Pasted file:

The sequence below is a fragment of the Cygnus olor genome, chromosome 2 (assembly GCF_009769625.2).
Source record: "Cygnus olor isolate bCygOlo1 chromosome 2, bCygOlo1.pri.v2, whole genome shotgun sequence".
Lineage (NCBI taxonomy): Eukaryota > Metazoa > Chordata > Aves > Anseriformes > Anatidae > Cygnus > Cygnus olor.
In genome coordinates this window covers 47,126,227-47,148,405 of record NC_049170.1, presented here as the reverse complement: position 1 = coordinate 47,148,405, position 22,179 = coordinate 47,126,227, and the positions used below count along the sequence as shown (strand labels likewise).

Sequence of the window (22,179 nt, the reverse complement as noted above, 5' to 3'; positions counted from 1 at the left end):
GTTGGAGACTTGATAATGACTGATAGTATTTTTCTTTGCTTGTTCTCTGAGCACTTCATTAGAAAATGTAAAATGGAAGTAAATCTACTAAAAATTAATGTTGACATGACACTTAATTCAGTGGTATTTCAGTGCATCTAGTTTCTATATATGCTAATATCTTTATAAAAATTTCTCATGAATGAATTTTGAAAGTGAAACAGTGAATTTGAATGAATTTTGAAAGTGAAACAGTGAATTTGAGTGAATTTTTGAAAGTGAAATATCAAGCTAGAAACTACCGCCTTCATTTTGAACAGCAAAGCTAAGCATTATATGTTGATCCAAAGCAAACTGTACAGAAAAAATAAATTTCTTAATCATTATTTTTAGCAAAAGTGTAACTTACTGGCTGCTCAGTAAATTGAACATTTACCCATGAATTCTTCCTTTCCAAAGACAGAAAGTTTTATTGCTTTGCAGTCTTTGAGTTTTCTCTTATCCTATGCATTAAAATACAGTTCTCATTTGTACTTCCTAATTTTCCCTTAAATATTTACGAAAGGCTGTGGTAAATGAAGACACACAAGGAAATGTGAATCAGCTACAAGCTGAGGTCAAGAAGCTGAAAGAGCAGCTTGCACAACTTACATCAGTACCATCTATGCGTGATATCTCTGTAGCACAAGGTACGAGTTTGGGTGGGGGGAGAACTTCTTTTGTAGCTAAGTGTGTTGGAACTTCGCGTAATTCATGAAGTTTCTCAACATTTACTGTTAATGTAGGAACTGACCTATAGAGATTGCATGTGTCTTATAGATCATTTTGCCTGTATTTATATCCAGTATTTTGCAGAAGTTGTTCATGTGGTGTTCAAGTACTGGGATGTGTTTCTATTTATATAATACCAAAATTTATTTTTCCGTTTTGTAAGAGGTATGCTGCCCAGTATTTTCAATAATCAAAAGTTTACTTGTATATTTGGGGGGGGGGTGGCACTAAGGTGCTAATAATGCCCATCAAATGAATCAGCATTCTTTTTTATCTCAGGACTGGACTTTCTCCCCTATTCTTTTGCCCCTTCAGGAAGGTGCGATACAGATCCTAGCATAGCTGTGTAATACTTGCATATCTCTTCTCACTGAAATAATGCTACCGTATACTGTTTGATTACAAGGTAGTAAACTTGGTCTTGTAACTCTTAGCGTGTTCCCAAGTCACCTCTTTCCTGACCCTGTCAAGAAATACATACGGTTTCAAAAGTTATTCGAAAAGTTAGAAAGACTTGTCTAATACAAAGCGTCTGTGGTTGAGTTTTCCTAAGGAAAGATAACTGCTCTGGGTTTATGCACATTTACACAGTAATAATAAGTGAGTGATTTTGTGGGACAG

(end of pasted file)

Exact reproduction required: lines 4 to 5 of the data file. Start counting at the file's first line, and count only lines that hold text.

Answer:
In genome coordinates this window covers 47,126,227-47,148,405 of record NC_049170.1, presented here as the reverse complement: position 1 = coordinate 47,148,405, position 22,179 = coordinate 47,126,227, and the positions used below count along the sequence as shown (strand labels likewise).

Sequence of the window (22,179 nt, the reverse complement as noted above, 5' to 3'; positions counted from 1 at the left end):